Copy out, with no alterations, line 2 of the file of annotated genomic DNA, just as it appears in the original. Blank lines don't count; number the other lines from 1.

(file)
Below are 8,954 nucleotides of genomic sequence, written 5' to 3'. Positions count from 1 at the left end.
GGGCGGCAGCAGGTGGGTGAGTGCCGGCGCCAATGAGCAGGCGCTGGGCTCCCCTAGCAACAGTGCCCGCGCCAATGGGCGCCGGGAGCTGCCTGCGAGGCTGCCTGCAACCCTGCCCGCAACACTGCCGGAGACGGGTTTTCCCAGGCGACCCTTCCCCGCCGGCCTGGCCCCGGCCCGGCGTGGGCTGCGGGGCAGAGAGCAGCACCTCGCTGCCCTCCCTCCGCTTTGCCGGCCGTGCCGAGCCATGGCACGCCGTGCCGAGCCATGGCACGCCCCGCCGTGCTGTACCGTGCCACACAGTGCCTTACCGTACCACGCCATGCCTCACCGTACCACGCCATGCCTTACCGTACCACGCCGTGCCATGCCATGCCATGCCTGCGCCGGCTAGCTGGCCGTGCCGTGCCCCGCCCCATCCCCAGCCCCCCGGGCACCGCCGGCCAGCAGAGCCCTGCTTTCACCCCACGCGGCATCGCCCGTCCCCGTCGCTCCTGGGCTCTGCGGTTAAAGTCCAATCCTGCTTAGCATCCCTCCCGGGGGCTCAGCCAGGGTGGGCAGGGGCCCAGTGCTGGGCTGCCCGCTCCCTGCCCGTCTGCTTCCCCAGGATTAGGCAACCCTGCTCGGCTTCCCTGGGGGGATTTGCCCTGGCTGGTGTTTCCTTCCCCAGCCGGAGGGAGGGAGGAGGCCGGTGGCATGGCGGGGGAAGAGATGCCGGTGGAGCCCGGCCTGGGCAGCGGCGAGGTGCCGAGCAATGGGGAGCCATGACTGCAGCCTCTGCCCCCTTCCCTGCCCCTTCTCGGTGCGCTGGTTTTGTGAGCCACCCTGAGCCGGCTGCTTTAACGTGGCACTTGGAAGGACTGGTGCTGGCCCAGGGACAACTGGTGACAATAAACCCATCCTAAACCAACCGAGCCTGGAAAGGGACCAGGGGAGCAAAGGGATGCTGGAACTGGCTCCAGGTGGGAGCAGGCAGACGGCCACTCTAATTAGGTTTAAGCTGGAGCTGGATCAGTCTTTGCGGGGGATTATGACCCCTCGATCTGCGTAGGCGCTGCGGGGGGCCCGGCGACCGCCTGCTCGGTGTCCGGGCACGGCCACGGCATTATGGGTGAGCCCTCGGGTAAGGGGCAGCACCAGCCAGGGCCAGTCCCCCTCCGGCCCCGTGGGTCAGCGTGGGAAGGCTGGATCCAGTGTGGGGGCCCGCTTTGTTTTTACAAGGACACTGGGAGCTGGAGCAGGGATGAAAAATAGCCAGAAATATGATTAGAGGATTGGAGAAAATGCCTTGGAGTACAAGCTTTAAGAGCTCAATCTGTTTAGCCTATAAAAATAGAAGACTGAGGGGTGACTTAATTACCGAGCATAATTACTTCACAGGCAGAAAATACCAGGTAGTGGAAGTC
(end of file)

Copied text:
GGGCGGCAGCAGGTGGGTGAGTGCCGGCGCCAATGAGCAGGCGCTGGGCTCCCCTAGCAACAGTGCCCGCGCCAATGGGCGCCGGGAGCTGCCTGCGAGGCTGCCTGCAACCCTGCCCGCAACACTGCCGGAGACGGGTTTTCCCAGGCGACCCTTCCCCGCCGGCCTGGCCCCGGCCCGGCGTGGGCTGCGGGGCAGAGAGCAGCACCTCGCTGCCCTCCCTCCGCTTTGCCGGCCGTGCCGAGCCATGGCACGCCGTGCCGAGCCATGGCACGCCCCGCCGTGCTGTACCGTGCCACACAGTGCCTTACCGTACCACGCCATGCCTCACCGTACCACGCCATGCCTTACCGTACCACGCCGTGCCATGCCATGCCATGCCTGCGCCGGCTAGCTGGCCGTGCCGTGCCCCGCCCCATCCCCAGCCCCCCGGGCACCGCCGGCCAGCAGAGCCCTGCTTTCACCCCACGCGGCATCGCCCGTCCCCGTCGCTCCTGGGCTCTGCGGTTAAAGTCCAATCCTGCTTAGCATCCCTCCCGGGGGCTCAGCCAGGGTGGGCAGGGGCCCAGTGCTGGGCTGCCCGCTCCCTGCCCGTCTGCTTCCCCAGGATTAGGCAACCCTGCTCGGCTTCCCTGGGGGGATTTGCCCTGGCTGGTGTTTCCTTCCCCAGCCGGAGGGAGGGAGGAGGCCGGTGGCATGGCGGGGGAAGAGATGCCGGTGGAGCCCGGCCTGGGCAGCGGCGAGGTGCCGAGCAATGGGGAGCCATGACTGCAGCCTCTGCCCCCTTCCCTGCCCCTTCTCGGTGCGCTGGTTTTGTGAGCCACCCTGAGCCGGCTGCTTTAACGTGGCACTTGGAAGGACTGGTGCTGGCCCAGGGACAACTGGTGACAATAAACCCATCCTAAACCAACCGAGCCTGGAAAGGGACCAGGGGAGCAAAGGGATGCTGGAACTGGCTCCAGGTGGGAGCAGGCAGACGGCCACTCTAATTAGGTTTAAGCTGGAGCTGGATCAGTCTTTGCGGGGGATTATGACCCCTCGATCTGCGTAGGCGCTGCGGGGGGCCCGGCGACCGCCTGCTCGGTGTCCGGGCACGGCCACGGCATTATGGGTGAGCCCTCGGGTAAGGGGCAGCACCAGCCAGGGCCAGTCCCCCTCCGGCCCCGTGGGTCAGCGTGGGAAGGCTGGATCCAGTGTGGGGGCCCGCTTTGTTTTTACAAGGACACTGGGAGCTGGAGCAGGGATGAAAAATAGCCAGAAATATGATTAGAGGATTGGAGAAAATGCCTTGGAGTACAAGCTTTAAGAGCTCAATCTGTTTAGCCTATAAAAATAGAAGACTGAGGGGTGACTTAATTACCGAGCATAATTACTTCACAGGCAGAAAATACCAGGTAGTGGAAGTC